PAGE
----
Politics

Monday, December 7, 2015

A chat with outgoing Mayor Dan Clodfelter on the evening he passes the torch

Posted By on Mon, Dec 7, 2015 at 5:12 PM

Mayor Dan Clodfelter and city council member Patsy Kinsey visit kids at the Behailu Academy, an arts-based youth center in NoDa. - PHOTO COURTESY OF DAN CLODFELTER'S OFFICE.
  • Photo courtesy of Dan Clodfelter's office.
  • Mayor Dan Clodfelter and city council member Patsy Kinsey visit kids at the Behailu Academy, an arts-based youth center in NoDa.


Never destined for the job, Dan Clodfelter was the mayor Charlotte needed at the lowest point in her politics. But an odd fit, and a boring figure, Clodfelter was ultimately not the mayor Charlotte wanted.

To his credit, Mayor Clodfelter restored confidence in city government after a petty crook used his office to accept cash bribes, and Clodfelter managed to keep Charlotte out of the national news throughout a racially charged crisis. But his ballsy and poorly executed decision to run for a full term, after promising to retire, paved the way for a primary pitting the incumbent against two council members and Jennifer Roberts, a neighbor two doors down.

Rusty and ill-prepared for the modern social media driven campaign, Clodfelter never connected the issues into a coherent electoral message, and though he did get better, kicking serious ass on the race's biggest night, and winning the neighborhood precinct over Jennifer Roberts, his defeat marked an unhappy ending to a distinguished career.

While the disconnect between the Rhodes Scholar and the Charlotte electorate is his fault as much as ours, the extinction of his dying breed would be a disservice to our politics. As we close out the year of Donald Trump in a scared, angry and divided America, Clodfelter's temperament and intellect are missing, and on the last day of three decades in public service a final conversation seemed appropriate.

Creative Loafing: Other than becoming mayor after an FBI sting, and losing an election to your neighbor, how were the last two years?

Dan Clodfelter: They’ve actually been a lot of fun. But I didn’t know what to expect. It took six months just to convince the community everything was alright.

I bet you have some TV shows to catch up on.

I wasn’t a big TV watcher before. But it did take up more of your time than the General Assembly. We weren’t on call after we adjourned in Raleigh.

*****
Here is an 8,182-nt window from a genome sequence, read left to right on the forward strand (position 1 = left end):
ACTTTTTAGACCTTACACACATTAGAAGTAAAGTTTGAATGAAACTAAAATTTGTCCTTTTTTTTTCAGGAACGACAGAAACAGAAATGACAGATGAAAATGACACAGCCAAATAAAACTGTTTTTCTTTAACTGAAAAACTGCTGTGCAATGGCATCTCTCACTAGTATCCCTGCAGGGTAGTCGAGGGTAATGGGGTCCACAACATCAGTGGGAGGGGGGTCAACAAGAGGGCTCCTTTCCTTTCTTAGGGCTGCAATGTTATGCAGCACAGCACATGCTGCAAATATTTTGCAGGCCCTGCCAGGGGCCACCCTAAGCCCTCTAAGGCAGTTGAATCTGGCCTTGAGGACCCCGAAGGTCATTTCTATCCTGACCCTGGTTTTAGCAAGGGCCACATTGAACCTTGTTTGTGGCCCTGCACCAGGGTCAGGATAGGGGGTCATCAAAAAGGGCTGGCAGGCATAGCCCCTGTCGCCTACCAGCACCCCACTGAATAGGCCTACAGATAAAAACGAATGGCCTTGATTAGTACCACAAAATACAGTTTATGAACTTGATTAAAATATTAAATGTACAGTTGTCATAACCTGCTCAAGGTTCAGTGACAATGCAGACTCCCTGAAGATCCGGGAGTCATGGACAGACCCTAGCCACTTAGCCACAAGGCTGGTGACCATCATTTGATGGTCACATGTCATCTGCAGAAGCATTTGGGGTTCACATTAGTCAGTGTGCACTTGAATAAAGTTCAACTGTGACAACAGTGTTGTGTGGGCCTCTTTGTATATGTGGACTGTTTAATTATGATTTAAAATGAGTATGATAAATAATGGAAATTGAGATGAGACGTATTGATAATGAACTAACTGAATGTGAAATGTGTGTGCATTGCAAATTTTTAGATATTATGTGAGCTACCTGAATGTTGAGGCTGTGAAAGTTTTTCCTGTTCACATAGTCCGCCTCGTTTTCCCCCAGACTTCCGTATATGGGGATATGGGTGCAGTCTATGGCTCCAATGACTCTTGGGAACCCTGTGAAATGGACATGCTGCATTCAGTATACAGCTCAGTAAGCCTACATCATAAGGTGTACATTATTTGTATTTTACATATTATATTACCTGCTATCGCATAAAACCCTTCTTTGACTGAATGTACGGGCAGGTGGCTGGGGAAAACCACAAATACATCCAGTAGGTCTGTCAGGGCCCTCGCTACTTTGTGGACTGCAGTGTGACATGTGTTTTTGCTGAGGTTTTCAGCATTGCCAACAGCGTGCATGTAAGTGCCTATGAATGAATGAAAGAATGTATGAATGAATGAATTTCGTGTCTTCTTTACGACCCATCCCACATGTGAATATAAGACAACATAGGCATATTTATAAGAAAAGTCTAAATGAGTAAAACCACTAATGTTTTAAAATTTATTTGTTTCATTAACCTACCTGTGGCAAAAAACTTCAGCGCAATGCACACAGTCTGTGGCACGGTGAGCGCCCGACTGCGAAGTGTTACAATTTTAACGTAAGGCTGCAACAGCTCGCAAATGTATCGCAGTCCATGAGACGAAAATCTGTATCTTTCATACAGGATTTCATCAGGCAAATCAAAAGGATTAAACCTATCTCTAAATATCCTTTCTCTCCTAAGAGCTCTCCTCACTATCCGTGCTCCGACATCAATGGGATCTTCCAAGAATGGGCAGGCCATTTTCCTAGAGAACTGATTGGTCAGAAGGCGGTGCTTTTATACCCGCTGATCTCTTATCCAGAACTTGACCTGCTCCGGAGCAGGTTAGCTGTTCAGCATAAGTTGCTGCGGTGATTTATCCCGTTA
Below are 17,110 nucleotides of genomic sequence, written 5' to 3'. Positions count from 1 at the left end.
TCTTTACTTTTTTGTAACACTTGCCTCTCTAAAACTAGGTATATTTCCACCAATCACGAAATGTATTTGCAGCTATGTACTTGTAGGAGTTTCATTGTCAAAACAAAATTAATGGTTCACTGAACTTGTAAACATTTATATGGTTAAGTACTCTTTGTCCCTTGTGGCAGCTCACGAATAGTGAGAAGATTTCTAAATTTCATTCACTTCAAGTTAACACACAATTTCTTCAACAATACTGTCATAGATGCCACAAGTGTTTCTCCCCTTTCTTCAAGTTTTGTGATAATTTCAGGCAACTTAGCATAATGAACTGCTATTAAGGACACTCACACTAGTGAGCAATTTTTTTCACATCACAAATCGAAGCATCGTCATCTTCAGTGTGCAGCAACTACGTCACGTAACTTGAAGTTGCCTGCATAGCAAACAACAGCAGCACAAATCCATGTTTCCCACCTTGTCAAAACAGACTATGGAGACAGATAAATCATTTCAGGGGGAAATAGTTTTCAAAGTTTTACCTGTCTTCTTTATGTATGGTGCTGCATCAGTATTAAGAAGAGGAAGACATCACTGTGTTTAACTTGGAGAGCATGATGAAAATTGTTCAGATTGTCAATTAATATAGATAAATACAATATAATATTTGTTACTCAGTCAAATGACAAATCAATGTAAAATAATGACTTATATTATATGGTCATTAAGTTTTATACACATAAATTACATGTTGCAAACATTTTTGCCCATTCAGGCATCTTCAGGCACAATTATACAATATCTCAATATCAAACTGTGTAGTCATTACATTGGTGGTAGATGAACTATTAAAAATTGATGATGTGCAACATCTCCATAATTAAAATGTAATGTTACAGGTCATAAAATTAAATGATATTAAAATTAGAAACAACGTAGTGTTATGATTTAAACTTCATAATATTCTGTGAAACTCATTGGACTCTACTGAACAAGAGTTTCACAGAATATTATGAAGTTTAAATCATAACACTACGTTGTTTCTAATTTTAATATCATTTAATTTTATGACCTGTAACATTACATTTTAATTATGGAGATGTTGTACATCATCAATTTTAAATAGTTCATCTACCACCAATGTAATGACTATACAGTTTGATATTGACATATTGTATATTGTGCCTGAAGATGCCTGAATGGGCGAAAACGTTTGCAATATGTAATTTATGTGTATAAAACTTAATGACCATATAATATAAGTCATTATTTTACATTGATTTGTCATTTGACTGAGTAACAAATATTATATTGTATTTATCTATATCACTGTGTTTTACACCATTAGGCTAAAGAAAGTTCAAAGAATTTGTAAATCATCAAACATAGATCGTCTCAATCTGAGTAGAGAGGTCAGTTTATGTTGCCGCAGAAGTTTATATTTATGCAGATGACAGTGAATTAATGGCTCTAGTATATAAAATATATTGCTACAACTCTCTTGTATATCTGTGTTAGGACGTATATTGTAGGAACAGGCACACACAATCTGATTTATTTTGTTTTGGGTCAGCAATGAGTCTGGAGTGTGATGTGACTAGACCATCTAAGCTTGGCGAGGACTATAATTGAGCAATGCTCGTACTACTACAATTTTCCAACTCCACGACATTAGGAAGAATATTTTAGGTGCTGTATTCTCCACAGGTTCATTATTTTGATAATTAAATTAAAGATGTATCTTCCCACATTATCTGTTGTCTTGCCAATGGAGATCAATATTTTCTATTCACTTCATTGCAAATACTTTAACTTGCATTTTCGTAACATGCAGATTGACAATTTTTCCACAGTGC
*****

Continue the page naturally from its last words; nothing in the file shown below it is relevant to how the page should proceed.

Did you get any 3 a.m. phone calls as mayor?

We did, the PCB dumping, (when toxic chemicals were found at wastewater treatment plants) and then around the Kerrick trial. I was impressed with how well CMPD and the Community Relations Commission kept the temperature down and we ended up not having a major crisis. We did have a scare around the suspected Ebola patient at Carolinas Medical Center. I got that call during the middle of lunch. In regards to the hung jury, the real challenge isn’t what happens that night. It’s what we do in the aftermath.

What about the anti-discrimination vote?

I was really disappointed. We knew going into the meeting it wasn’t going to pass. We’d spent the entire day, and the weekend before, trying to persuade a majority of the council to support it. It just wasn’t going to happen.

Do you regret not saying more that night?

No. My position was clear and had been for decades. Saying more would not have made a difference, but it might have deepened the division. That night was a crisis, and I thought it was critically important that we be civil and civilized.

Is this the end of your public service career?

I have no idea. This experience has taught me you don’t know what’s going to happen.

Had you not run for mayor, and instead announced for U.S. Senate, you’d be the frontrunner for the Democratic nomination.

That presumes I’d want to go to the senate.

You still have two weeks to change your mind. Where were you happiest in Raleigh or at the Government Center?

What made me really happy was getting a contentious group to sit down, work through an issue, and craft a plan that turned into concrete legislation. I was able to do that over and over again.
As mayor I was more interested in things like My Brother’s Keeper than what was on the city-council agenda. Programs like that are critically important because they give folks, who’ve been excluded and left out, a sense of accomplishment and a sense of hope.

Clodfelter busts a move. - COURTESY OF DAN CLODFELTER'S OFFICE.